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Interactive Shops Struggle To Fill Empty Desks

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Last week's report from the Interactive Advertising Bureau that Internet ad spending increased by 38 percent to nearly $4 billion in the first quarter is certainly welcome news for the interactive agencies expanding alongside the medium, but it also throws a spotlight on one of the biggest obstacles to meeting the demand: a dearth of qualified talent.

Top shops R/GA, Tribal DDB, Organic and AKQA have dozens of openings, after already expanding workforces by 20 percent or more in the last year. Shortages are most notable in key areas like analytics, site design and project management, and the squeeze is worst in the middle ranks, executives said, which are thin because the industry did not hire many new recruits during the dot-com bust five years ago.

"Three years ago it was about finding new business," said Clark Kokich, worldwide president of aQuantive's Avenue A/Razorfish, the largest Web agency. "Now it's about finding new people."

That's likely to continue. Web advertising still accounts for about 5 percent of ad spending, still not nearly matching the 15 percent of media consumption time spent online. And those figures don't take into account the increased spending on Web site development, viral marketing and other initiatives.

"The industry is growing at a clip faster than there are people coming into the sector," said Sarah Fay, U.S. president of Isobar, the digital network of Aegis Group. It has about 40 openings in its U.S. shops, which include Carat Fusion and iProspect. Bob Greenberg, CEO of R/GA, which has 45 openings after already adding 100 people this year to top 450, said the pinch could inhibit growth: "We're turning away work because we can't hire enough people."

The talent crunch is affecting most interactive shops. Take Omnicom's Organic. The 300-person San Francisco agency currently has 46 openings in everything from creative directors to media analysts to designers. Tight talent markets there and in New York have forced Organic to hire more people in its Toronto office.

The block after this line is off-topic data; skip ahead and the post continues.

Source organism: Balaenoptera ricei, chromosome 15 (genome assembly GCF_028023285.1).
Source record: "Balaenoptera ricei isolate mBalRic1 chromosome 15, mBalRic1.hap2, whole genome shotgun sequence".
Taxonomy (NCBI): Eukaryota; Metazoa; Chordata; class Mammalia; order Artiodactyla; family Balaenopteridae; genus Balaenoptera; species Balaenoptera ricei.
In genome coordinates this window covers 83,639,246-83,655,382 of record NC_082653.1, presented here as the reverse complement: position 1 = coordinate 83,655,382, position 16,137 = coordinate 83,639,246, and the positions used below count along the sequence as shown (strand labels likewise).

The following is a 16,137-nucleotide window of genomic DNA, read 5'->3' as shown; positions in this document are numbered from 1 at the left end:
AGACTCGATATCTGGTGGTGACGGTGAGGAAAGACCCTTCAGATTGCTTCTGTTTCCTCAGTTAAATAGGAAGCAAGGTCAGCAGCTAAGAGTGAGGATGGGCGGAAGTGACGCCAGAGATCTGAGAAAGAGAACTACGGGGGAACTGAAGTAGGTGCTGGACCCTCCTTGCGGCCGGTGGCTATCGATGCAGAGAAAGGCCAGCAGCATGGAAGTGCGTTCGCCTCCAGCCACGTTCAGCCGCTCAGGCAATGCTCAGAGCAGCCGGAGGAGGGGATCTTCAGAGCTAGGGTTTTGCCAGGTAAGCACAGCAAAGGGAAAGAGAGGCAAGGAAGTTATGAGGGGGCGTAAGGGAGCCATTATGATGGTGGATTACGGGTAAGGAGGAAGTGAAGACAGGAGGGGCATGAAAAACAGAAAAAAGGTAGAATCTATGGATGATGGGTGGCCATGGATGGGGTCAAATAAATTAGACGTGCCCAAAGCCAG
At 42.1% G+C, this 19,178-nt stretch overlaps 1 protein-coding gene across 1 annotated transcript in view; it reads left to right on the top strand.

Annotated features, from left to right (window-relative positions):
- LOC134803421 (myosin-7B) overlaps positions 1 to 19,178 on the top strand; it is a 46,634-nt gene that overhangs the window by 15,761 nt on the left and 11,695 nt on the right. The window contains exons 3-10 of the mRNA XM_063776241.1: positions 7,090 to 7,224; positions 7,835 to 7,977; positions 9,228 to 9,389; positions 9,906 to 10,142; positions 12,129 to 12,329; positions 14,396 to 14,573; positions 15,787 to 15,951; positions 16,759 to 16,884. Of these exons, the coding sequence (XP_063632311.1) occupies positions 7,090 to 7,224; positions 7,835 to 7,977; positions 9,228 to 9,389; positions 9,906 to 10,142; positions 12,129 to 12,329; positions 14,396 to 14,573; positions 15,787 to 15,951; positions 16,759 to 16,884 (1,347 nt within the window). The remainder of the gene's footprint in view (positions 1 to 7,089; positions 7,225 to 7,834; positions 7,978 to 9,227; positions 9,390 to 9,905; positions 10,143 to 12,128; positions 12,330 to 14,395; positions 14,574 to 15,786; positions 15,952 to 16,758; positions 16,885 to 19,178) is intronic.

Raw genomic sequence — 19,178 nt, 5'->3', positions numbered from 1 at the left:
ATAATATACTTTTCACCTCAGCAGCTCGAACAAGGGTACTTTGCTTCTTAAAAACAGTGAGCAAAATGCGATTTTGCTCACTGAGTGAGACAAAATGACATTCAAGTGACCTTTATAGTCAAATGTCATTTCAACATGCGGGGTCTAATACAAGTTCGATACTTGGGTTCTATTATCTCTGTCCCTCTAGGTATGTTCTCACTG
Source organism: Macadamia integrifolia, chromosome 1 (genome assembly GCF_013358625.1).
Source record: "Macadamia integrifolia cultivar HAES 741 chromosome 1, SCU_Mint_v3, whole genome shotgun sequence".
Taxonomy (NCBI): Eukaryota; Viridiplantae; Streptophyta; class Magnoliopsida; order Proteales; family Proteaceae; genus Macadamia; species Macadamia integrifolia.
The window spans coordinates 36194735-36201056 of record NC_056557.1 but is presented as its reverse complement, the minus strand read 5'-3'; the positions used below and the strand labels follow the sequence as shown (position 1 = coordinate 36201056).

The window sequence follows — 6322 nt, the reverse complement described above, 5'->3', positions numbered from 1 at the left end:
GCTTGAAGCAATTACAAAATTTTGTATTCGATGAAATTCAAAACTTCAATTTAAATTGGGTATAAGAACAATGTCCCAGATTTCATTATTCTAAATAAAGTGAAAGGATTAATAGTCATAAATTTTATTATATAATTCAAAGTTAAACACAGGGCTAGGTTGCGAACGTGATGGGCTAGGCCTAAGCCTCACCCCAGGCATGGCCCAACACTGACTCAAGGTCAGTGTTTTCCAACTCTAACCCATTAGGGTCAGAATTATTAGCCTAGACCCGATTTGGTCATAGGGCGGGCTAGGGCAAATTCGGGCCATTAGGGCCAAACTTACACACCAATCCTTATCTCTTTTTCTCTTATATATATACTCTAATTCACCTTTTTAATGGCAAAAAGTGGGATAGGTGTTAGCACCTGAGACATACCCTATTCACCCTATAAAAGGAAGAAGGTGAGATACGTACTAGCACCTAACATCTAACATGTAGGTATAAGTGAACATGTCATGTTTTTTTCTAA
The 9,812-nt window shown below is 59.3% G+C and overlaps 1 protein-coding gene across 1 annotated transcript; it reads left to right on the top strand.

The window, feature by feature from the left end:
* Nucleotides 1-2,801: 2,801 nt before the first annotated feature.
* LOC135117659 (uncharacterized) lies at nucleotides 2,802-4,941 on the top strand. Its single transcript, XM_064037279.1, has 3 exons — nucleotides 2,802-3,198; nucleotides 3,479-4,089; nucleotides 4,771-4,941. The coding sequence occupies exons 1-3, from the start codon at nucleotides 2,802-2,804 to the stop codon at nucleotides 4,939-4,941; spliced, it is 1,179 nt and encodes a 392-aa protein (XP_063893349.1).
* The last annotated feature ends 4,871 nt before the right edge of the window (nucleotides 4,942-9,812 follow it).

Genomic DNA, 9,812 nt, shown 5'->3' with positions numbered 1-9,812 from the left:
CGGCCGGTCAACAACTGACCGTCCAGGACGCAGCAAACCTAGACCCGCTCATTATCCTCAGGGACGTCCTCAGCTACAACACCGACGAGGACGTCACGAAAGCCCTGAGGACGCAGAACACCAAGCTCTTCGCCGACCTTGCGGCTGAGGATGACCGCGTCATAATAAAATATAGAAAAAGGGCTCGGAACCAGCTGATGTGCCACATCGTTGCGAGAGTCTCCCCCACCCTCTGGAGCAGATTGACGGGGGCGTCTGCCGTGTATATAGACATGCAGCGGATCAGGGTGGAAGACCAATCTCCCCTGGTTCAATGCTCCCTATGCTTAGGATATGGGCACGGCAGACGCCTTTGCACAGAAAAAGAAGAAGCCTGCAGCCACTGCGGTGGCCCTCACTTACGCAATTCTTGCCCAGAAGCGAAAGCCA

On top of the need to fill junior roles and middle management, Organic has seen two top executives leave in recent months for opportunities outside the world of Web agencies. Heidi Browning, executive media director, left in November to take a position at Fox Interactive Media. Later this month, its chief creative officer, Colleen DeCourcy, is departing to be chief experience officer at JWT. "The market's really, really liquid, and that's because there's so much more interest in the channel," said Mark Kingdon, Organic's CEO. "There are a lot more opportunities for people."

Greenberg predicts traditional agencies will step up their efforts to poach top people as clients shift spending to digital initiatives traditional agencies are unprepared to handle. "They're going to be desperate to hire away people from interactive agencies," he said.

Agencies are also vying for talent with startups again. Matt Freeman, CEO of Omnicom's Tribal DDB, which has about 75 openings in the U.S., said the new wave of Web 2.0 companies can offer compelling opportunities. "It's a little like 1999 all over again," he said. "There's a tremendous amount of startup activity, entrepreneurial excitement and speculative career moves."

Web shops are trying myriad tactics to fill their ranks. Fay said Isobar agencies are recruiting heavily outside of the ad industry, training new workers to handle jobs like assistant media planner and algorithmic search specialist. R/GA has four full-time recruiters hunting for talent. Tribal DDB emphasizes its global network, which lets young employees take short-term assignments in distant locales. Agency.com even puts stock in its weekly happy hours and poker nights. And all shops emphasize the chance to do cutting-edge work on big brands. "You need to approach recruiting like you do new business development," said Kingdon.